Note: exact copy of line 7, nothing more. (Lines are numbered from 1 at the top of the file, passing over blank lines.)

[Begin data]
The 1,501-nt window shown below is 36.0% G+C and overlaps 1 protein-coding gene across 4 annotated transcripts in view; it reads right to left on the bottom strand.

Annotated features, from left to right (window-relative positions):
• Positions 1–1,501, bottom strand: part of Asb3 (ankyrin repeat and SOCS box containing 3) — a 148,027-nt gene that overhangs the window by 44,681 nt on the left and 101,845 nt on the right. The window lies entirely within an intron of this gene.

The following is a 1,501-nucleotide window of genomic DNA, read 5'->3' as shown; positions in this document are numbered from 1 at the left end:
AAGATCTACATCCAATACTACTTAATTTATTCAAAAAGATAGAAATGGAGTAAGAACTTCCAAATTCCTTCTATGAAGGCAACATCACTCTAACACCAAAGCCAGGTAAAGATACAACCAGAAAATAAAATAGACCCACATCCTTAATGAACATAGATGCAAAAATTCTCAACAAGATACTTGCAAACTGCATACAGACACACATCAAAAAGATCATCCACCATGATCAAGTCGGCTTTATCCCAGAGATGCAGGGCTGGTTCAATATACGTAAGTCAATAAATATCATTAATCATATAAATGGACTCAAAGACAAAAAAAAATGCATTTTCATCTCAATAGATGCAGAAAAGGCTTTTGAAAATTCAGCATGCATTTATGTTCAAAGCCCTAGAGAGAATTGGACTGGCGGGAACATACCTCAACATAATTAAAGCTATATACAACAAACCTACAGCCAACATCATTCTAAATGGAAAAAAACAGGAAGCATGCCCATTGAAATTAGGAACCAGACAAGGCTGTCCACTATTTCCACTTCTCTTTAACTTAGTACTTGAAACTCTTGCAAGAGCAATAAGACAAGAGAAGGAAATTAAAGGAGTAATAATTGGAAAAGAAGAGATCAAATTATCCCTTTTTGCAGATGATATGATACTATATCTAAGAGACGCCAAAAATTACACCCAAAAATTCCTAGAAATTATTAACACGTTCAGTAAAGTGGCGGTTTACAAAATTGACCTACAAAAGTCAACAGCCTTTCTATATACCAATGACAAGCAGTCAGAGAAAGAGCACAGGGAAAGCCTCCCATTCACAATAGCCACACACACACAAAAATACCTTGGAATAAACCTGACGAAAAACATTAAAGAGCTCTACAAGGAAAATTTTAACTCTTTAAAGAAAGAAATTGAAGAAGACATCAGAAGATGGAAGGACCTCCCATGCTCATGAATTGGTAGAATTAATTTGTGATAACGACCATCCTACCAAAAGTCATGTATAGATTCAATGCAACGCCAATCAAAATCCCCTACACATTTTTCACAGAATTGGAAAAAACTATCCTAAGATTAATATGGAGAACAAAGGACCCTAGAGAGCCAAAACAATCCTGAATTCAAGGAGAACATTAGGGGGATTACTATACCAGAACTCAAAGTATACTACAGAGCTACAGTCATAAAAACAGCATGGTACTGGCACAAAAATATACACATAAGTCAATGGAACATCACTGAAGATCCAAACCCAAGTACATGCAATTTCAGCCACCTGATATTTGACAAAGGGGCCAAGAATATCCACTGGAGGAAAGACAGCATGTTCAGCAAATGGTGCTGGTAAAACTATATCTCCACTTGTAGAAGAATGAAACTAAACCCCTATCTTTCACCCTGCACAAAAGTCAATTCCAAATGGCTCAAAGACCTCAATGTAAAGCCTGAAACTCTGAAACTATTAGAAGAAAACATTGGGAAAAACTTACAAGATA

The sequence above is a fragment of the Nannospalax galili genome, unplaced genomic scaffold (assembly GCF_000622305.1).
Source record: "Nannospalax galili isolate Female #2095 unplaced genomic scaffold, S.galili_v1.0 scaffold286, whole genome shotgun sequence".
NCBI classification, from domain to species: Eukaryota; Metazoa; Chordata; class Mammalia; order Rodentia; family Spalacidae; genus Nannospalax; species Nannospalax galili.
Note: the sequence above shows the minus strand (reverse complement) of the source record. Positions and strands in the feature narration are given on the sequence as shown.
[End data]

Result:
Source record: "Nannospalax galili isolate Female #2095 unplaced genomic scaffold, S.galili_v1.0 scaffold286, whole genome shotgun sequence".